U.S. Congressman says a Chechen extremist masterminded Istanbul suicide bombing (Associated Press) A Chechen extremist masterminded the triple suicide bombing at Istanbul’s busiest airport that killed at least 44 people, a U.S. congressman said Friday. Rep. Michael McCaul, chairman of the House Committee on Homeland Security, told CNN that Akhmed Chatayev directed Tuesday night’s attack at Ataturk Airport, one of the world’s busiest, which also wounded more than 230. Turkish and Swedish media have also identified Chatayev as the organizer, although Turkish authorities have not confirmed his involvement...
Stranded refugees face a world without food or medicine (The New York Times) For a week, since a suicide bomber blew himself up, killing seven Jordanian security officials, the refugees, now numbering at least 60,000, have not had access to food or medicine, as they had in previous months. Only three times since then have water trucks reached them, carrying what the medical aid group Doctors Without Borders estimated to be equivalent to a 1.5-liter bottle of water a day...
UNICEF says millions of children in Iraq are at risk (ABC Australia) UNICEF is calling for urgent action to protect children’s rights in Iraq after a report found escalating conflict in the country is putting a whole generation at risk. UNICEF’s A Heavy Price for Children report found one in five (3.6 million) children in Iraq are at serious risk of death, injury, sexual violence, abduction and recruitment into armed groups...
Gospel music in Ethiopia (MusicInAfrica.net) The Ethiopian Orthodox church, with a followership of about 44% of Ethiopia’s population, has a long tradition of gospel music. However, over the years its dominance has been challenged by the emergence of various other religious factions. Today Muslims make up an estimated 34% of the population and Protestants an estimated 18%. Nevertheless, any keen listener will notice that the music of the Ethiopian Orthodox church has an influence on most Christian music in the country...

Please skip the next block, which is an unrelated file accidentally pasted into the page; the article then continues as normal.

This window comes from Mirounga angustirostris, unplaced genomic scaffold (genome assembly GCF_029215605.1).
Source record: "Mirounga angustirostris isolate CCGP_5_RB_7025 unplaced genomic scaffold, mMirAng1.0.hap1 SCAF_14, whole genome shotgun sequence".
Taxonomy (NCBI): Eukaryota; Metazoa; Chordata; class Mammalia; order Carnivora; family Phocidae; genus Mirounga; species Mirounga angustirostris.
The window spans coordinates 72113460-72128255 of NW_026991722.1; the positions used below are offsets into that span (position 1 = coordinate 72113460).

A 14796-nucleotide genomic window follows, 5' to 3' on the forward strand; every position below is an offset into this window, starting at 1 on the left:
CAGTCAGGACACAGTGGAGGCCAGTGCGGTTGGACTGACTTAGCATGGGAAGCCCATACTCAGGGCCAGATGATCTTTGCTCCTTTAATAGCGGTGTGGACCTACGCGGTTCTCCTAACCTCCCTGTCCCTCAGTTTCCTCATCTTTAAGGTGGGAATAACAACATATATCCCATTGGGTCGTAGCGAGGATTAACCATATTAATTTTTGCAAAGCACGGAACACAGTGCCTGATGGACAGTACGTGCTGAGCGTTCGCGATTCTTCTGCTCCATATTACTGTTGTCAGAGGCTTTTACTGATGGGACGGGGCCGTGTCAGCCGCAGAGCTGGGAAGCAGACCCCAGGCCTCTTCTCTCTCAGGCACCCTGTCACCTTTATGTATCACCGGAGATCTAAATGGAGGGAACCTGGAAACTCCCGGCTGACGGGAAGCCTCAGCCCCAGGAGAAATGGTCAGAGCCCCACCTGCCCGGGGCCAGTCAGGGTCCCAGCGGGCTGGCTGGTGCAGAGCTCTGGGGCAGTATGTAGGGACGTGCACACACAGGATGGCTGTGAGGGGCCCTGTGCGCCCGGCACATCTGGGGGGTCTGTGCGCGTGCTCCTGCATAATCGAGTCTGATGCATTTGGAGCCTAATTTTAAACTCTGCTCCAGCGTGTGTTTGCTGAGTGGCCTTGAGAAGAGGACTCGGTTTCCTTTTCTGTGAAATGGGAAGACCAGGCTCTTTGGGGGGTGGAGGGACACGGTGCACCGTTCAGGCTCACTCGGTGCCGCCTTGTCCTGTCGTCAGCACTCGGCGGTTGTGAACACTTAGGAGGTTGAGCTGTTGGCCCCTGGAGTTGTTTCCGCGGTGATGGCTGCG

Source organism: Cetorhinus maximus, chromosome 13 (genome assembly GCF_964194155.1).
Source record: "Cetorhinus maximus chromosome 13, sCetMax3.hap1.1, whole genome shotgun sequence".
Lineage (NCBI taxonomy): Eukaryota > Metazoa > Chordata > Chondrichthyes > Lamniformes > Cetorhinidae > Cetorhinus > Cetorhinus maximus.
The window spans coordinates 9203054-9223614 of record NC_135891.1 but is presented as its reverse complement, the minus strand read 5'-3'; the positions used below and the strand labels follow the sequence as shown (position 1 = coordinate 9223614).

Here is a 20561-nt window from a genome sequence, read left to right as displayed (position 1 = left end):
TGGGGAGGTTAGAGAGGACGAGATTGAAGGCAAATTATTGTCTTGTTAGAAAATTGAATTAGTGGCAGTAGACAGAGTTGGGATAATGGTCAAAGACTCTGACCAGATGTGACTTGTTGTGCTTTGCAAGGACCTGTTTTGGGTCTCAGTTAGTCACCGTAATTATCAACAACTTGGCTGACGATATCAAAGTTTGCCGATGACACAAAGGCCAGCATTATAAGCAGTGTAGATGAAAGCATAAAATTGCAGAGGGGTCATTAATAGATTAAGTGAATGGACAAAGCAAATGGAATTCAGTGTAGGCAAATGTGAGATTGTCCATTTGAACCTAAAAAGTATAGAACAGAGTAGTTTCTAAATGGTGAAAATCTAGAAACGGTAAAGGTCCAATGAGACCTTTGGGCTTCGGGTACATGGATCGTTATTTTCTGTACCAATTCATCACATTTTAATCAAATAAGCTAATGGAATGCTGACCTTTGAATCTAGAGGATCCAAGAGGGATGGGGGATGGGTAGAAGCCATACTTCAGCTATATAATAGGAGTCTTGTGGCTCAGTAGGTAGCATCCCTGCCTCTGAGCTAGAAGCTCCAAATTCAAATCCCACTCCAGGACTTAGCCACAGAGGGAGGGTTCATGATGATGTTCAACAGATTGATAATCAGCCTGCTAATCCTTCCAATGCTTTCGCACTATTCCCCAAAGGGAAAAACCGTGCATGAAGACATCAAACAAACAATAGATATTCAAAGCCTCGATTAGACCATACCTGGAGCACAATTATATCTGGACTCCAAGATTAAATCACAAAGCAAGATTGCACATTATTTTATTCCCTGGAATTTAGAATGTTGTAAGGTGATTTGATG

30 June 2016
In this image from December, Syrian refugees Reemas Al Abdullah, 5, Sawsan Al Samman and Aya Al Abdullah, 8, wait to be served at a dinner hosted by Friends of Syria, at the Toronto Port Authority. The Canadian government says thousands of sponsors have stepped forward to welcome Syrian refugees — so many, in fact, that the government can't keep up with the demand. (photo: Bernard Weil/Toronto Star via Getty Images)
The New York Times today throws a spotlight on Syrian refugees who have found a new home — and a warm welcome — in Canada:
One frigid day in February, Kerry McLorg drove to an airport hotel here to pick up a family of Syrian refugees. She was cautious by nature, with a job poring over insurance data, but she had never even spoken to the people who were about to move into her basement.
“I don’t know if they even know we exist,” she said.
At the hotel, Abdullah Mohammad’s room phone rang, and an interpreter told him to go downstairs. His children’s only belongings were in pink plastic bags, and the family’s documents lay in a white paper bag printed with a Canadian flag. His sponsors had come, he was told. He had no idea what that meant.
Across Canada, ordinary citizens, distressed by news reports of drowning children and the shunning of desperate migrants, are intervening in one of the world’s most pressing problems. Their country allows them a rare power and responsibility:
They can band together in small groups and personally resettle — essentially adopt — a refugee family. In Toronto alone, hockey moms, dog-walking friends, book club members, poker buddies and lawyers have formed circles to take in Syrian families. The Canadian government says sponsors officially number in the thousands, but the groups have many more extended members.
...Much of the world is reacting to the refugee crisis — 21 million displaced from their countries, nearly five million of them Syrian — with hesitation or hostility. Greece shipped desperate migrants back to Turkey; Denmark confiscated their valuables; and even Germany, which has accepted more than half a million refugees, is struggling with growing resistance to them. Broader anxiety about immigration and borders helped motivate Britons to take the extraordinary step last week of voting to leave the European Union.
In the United States, even before the Orlando massacre spawned new dread about “lone wolf” terrorism, a majority of American governors said they wanted to block Syrian refugees because some could be dangerous. Donald J. Trump, the presumptive Republican presidential nominee, has called for temporary bans on all Muslims from entering the country and recently warned that Syrian refugees would cause “big problems in the future.” The Obama administration promised to take in 10,000 Syrians by 30 September but has so far admitted about half that many.